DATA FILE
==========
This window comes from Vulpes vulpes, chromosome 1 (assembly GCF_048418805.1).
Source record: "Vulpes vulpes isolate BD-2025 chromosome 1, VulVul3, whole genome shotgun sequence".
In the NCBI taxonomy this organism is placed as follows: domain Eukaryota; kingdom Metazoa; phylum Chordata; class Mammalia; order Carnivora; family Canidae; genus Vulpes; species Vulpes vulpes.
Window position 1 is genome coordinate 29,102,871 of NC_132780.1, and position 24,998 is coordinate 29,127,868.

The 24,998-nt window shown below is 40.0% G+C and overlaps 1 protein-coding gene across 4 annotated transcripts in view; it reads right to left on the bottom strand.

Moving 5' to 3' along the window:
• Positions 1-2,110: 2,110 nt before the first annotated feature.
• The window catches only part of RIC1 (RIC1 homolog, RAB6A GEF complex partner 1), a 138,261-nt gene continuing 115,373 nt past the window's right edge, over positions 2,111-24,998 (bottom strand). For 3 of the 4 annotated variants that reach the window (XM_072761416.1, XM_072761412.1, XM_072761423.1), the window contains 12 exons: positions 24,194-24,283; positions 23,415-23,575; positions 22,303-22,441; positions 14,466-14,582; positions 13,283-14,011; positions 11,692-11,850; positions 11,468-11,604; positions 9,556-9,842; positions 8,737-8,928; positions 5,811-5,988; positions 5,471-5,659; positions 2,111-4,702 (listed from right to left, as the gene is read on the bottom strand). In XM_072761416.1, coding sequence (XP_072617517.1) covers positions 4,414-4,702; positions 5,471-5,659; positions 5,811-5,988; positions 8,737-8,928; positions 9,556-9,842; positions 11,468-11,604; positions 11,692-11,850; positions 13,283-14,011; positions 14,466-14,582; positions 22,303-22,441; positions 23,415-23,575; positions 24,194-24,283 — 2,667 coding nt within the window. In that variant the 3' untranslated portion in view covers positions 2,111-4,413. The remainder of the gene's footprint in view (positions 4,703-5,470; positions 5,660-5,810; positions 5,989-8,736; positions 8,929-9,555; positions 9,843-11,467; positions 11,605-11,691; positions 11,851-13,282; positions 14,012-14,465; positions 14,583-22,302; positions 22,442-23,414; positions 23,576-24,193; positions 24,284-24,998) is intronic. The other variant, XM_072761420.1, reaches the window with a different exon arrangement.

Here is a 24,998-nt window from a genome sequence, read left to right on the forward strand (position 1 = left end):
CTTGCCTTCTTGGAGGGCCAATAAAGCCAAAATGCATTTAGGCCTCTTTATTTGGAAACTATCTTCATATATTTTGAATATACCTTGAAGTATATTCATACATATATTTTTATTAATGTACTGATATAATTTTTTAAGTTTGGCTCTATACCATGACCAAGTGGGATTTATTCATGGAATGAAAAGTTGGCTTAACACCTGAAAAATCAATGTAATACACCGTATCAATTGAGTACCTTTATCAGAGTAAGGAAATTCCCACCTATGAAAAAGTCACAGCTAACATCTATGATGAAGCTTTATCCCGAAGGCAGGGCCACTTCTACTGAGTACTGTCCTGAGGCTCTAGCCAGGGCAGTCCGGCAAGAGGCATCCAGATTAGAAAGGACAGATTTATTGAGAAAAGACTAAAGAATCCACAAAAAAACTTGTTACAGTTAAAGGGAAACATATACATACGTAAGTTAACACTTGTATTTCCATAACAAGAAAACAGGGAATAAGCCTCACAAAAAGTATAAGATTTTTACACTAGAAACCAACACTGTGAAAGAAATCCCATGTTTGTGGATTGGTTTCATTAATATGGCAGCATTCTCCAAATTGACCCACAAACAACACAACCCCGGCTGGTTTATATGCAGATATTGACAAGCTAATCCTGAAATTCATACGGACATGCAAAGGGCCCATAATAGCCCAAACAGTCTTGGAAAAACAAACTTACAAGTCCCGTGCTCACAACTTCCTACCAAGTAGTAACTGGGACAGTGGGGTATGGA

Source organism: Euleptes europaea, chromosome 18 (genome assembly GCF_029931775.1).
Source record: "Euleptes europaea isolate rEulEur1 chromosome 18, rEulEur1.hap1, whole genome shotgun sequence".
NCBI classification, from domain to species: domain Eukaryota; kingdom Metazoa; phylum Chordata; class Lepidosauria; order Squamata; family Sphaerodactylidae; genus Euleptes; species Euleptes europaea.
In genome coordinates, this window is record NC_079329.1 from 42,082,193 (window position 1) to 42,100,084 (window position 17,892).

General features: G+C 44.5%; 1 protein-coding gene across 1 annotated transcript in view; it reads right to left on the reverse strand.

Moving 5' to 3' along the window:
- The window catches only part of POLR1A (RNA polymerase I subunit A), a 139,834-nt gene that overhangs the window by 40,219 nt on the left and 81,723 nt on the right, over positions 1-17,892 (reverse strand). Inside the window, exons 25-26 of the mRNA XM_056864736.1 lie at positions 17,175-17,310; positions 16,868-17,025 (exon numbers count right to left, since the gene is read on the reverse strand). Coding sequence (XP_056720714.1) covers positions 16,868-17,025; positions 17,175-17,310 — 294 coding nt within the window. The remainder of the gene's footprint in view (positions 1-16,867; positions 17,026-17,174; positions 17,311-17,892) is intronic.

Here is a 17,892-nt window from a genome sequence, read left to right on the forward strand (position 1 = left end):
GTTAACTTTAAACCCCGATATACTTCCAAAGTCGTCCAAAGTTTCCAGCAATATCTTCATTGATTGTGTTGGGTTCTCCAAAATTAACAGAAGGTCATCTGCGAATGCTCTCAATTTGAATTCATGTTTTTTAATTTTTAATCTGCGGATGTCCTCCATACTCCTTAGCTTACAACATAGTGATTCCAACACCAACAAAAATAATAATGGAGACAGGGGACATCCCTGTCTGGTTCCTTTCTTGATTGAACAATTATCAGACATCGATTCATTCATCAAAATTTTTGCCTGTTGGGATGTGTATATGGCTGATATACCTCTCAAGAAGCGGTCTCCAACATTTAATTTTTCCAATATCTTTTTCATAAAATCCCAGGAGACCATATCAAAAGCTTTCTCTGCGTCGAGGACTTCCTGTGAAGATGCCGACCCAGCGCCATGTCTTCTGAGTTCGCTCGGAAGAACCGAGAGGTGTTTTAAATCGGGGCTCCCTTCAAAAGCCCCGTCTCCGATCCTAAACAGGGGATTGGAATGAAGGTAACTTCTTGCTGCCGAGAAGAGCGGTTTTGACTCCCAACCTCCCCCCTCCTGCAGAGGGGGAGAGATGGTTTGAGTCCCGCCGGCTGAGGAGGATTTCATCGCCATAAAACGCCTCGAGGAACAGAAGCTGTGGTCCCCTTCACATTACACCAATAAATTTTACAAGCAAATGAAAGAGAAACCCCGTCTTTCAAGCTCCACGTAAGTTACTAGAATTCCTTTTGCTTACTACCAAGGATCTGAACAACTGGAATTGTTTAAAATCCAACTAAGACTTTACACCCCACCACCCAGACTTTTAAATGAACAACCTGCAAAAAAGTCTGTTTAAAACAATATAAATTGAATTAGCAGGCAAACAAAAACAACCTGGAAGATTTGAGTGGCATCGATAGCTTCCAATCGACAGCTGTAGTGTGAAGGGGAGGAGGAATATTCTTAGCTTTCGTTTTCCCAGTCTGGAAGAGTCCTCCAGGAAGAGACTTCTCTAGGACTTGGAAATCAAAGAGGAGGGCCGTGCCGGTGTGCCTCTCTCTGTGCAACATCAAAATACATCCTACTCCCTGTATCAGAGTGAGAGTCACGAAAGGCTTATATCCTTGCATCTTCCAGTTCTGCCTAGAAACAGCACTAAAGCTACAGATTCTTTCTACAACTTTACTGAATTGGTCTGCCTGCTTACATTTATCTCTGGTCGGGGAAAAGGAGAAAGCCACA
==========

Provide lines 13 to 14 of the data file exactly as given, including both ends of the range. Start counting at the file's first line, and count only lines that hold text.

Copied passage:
NCBI classification, from domain to species: domain Eukaryota; kingdom Metazoa; phylum Chordata; class Lepidosauria; order Squamata; family Sphaerodactylidae; genus Euleptes; species Euleptes europaea.
In genome coordinates, this window is record NC_079329.1 from 42,082,193 (window position 1) to 42,100,084 (window position 17,892).